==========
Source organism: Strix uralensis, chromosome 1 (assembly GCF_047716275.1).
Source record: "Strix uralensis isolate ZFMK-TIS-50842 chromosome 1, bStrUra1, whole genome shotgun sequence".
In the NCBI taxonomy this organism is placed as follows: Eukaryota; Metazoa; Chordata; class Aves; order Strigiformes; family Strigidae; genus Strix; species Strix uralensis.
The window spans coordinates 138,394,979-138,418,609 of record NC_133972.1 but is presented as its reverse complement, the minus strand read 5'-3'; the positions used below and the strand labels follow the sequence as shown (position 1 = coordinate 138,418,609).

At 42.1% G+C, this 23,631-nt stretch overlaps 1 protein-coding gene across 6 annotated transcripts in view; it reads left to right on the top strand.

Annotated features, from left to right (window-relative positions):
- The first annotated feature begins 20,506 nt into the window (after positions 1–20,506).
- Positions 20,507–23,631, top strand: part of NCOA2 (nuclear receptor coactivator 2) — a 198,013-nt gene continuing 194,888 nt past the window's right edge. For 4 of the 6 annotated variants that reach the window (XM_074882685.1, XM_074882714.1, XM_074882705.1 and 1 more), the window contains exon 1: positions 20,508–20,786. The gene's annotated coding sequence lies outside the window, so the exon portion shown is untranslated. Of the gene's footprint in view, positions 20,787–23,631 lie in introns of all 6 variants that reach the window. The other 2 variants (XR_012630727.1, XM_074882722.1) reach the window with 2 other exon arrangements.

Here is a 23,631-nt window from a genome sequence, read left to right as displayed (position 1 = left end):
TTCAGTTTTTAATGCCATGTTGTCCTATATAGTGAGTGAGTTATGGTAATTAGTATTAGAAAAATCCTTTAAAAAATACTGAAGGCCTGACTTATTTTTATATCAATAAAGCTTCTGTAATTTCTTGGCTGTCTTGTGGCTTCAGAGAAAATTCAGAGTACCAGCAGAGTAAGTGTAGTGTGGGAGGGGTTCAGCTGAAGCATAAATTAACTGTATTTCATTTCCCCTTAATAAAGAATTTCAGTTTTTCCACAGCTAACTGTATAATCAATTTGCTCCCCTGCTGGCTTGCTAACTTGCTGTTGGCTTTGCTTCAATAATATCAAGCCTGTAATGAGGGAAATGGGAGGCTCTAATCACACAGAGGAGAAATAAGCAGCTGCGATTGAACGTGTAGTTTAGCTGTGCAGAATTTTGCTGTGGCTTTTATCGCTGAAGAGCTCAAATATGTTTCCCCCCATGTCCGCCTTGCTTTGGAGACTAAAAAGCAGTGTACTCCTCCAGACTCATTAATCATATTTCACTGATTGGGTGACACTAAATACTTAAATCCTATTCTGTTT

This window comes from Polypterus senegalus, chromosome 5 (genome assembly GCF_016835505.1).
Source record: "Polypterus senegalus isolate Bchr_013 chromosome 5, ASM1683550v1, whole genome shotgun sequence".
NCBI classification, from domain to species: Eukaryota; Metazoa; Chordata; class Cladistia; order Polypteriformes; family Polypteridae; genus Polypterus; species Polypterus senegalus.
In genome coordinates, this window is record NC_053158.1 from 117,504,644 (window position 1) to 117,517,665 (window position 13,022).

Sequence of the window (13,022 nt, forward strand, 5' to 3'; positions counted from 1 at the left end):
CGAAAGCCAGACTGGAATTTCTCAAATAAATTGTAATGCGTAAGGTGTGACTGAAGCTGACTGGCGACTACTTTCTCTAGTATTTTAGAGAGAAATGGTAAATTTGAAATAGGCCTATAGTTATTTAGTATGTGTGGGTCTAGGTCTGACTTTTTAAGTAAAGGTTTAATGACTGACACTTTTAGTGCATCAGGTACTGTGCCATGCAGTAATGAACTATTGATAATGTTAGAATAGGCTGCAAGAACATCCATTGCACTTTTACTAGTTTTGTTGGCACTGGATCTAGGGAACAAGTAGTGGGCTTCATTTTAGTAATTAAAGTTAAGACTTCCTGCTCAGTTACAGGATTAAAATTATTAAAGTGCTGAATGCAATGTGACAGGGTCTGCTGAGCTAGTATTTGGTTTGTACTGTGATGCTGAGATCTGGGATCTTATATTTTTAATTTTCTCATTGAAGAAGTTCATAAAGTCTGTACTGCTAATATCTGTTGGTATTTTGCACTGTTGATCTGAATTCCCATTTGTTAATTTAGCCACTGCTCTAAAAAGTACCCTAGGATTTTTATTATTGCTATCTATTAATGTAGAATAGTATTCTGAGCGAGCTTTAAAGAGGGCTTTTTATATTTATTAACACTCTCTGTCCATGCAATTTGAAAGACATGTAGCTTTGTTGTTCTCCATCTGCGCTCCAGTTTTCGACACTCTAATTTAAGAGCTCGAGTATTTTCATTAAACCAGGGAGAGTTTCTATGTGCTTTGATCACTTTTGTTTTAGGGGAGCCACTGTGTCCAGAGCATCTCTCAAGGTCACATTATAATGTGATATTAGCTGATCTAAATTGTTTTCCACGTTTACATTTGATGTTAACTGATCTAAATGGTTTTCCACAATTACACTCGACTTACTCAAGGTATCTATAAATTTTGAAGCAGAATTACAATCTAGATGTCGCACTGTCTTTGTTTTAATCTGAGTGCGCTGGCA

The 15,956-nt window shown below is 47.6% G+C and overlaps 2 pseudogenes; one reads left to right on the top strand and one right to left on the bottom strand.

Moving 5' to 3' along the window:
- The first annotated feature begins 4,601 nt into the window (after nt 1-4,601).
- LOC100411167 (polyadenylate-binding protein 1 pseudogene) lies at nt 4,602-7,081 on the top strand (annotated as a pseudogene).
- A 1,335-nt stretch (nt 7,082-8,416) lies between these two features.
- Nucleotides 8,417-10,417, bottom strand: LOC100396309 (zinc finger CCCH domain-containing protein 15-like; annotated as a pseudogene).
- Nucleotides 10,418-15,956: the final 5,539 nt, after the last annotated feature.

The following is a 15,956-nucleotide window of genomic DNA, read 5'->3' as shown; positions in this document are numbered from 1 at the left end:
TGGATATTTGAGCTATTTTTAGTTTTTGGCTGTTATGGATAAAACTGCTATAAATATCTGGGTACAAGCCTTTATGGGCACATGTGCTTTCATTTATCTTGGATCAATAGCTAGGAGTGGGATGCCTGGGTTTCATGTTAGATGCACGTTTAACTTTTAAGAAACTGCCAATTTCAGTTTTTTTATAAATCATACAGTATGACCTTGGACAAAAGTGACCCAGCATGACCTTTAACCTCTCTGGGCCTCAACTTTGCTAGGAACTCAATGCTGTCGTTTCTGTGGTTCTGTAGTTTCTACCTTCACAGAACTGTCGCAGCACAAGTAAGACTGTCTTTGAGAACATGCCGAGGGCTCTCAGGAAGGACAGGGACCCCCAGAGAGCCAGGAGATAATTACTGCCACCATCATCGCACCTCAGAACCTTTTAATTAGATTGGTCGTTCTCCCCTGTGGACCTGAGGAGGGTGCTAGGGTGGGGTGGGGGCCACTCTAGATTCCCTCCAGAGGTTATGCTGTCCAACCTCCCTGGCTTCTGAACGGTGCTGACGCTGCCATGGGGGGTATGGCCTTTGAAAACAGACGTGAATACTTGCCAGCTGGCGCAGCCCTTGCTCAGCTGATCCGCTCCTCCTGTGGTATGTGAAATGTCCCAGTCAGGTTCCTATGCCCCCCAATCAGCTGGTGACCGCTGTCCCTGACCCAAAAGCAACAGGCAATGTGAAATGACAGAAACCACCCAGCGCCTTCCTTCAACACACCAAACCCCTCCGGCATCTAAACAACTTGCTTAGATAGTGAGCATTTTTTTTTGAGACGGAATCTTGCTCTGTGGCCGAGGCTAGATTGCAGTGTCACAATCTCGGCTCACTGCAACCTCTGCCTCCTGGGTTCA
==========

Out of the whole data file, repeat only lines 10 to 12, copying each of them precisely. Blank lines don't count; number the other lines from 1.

TTCAGTTTTTAATGCCATGTTGTCCTATATAGTGAGTGAGTTATGGTAATTAGTATTAGAAAAATCCTTTAAAAAATACTGAAGGCCTGACTTATTTTTATATCAATAAAGCTTCTGTAATTTCTTGGCTGTCTTGTGGCTTCAGAGAAAATTCAGAGTACCAGCAGAGTAAGTGTAGTGTGGGAGGGGTTCAGCTGAAGCATAAATTAACTGTATTTCATTTCCCCTTAATAAAGAATTTCAGTTTTTCCACAGCTAACTGTATAATCAATTTGCTCCCCTGCTGGCTTGCTAACTTGCTGTTGGCTTTGCTTCAATAATATCAAGCCTGTAATGAGGGAAATGGGAGGCTCTAATCACACAGAGGAGAAATAAGCAGCTGCGATTGAACGTGTAGTTTAGCTGTGCAGAATTTTGCTGTGGCTTTTATCGCTGAAGAGCTCAAATATGTTTCCCCCCATGTCCGCCTTGCTTTGGAGACTAAAAAGCAGTGTACTCCTCCAGACTCATTAATCATATTTCACTGATTGGGTGACACTAAATACTTAAATCCTATTCTGTTT

This window comes from Polypterus senegalus, chromosome 5 (genome assembly GCF_016835505.1).
Source record: "Polypterus senegalus isolate Bchr_013 chromosome 5, ASM1683550v1, whole genome shotgun sequence".